Friday, 8 November 2013


I've been hearing a lot about mindfulness recently. To be honest I hadn't known anything about it or even been aware of what it was until a few months ago when a number of friends and acquaintances started telling me (with great enthusiasm) all about the mindfulness courses they were on and the benefits they were getting.

But I still wasn't that much interested until I heard that Mindfulness is being used very successfully to treat depression. Of course, I started listening then.

So apologies if you are all way ahead of me here already and know everything I'm about to say.

Although based in the concept of mindfulness in the Buddhist tradition, it can be practised independently of religion. Mindfulness is defined as the art of 'Paying attention, on purpose, to the present moment without making judgements'. Immediately we can see how anchoring ourselves in the present moment will automatically prevent our minds from sliding down the well-known habits and tracks of thoughts to those dark places (usually focussed on the past or future, very rarely in the now) which bring us right down.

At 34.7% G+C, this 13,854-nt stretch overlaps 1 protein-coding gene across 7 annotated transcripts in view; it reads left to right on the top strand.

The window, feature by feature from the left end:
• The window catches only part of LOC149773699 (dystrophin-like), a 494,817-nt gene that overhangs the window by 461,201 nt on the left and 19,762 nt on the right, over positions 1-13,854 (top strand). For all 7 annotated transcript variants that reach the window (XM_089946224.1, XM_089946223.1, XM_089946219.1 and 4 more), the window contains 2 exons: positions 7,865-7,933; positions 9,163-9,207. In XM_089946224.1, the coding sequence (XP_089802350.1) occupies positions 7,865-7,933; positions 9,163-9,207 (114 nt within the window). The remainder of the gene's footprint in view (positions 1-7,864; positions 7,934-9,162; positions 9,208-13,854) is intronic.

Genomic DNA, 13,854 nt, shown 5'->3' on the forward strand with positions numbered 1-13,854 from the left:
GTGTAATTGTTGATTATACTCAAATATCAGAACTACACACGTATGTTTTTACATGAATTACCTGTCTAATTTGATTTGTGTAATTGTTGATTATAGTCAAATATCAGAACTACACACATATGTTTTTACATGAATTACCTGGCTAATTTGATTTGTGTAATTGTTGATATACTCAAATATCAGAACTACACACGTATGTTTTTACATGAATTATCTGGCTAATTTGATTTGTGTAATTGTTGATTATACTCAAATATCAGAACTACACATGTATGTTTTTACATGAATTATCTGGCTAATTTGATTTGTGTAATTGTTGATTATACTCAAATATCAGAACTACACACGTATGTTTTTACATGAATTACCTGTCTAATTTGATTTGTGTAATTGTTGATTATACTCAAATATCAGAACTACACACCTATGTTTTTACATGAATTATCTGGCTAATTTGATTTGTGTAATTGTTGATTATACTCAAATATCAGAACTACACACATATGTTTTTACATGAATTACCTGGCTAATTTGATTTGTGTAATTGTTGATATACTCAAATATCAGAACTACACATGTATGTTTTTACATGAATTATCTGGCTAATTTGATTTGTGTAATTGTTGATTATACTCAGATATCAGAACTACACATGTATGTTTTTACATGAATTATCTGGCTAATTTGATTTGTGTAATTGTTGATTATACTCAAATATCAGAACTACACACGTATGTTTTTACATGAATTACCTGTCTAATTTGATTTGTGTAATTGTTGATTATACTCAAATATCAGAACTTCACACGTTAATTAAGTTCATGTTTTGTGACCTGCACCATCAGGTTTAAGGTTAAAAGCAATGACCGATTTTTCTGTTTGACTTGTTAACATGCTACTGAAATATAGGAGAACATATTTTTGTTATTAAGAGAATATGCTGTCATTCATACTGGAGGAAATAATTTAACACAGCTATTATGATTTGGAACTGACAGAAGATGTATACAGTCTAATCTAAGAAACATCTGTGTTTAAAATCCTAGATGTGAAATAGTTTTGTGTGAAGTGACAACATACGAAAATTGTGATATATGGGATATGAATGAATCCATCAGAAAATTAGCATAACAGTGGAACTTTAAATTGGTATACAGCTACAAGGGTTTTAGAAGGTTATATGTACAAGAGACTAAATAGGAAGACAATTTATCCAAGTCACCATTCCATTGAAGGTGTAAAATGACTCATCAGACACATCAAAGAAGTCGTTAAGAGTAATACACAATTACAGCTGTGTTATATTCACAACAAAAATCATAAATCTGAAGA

There's a very interesting video by Mark Williams (Professor of Clinical Psychology at Oxford University) on YouTube on the science of mindfulness. Apparently, regular and sustained practice of the discipline really does affect the physical construction of the brain, separating the part of the brain that experiences events with the part that makes up stories about them. I can see how that would be really useful.

With this in mind, I resolved to be more mindful in my daily walk home from the bus stop – and it's extraordinarily difficult! Not the least of my problems was dragging my brain back from this blog I was planning to write on the subject of mindfulness...

But I have to report on the basis of a couple of experiments that, yes, colours seemed brighter, the air fresher, I noticed things I'd never noticed before, and opened the front door feeling really charged up and ready for the day. So I think I'll start to learn more and add another skill to the depression fighting toolbox.

Now I wonder if someone has written a "Mindfulness for Dummies" book...

A Moodscope user.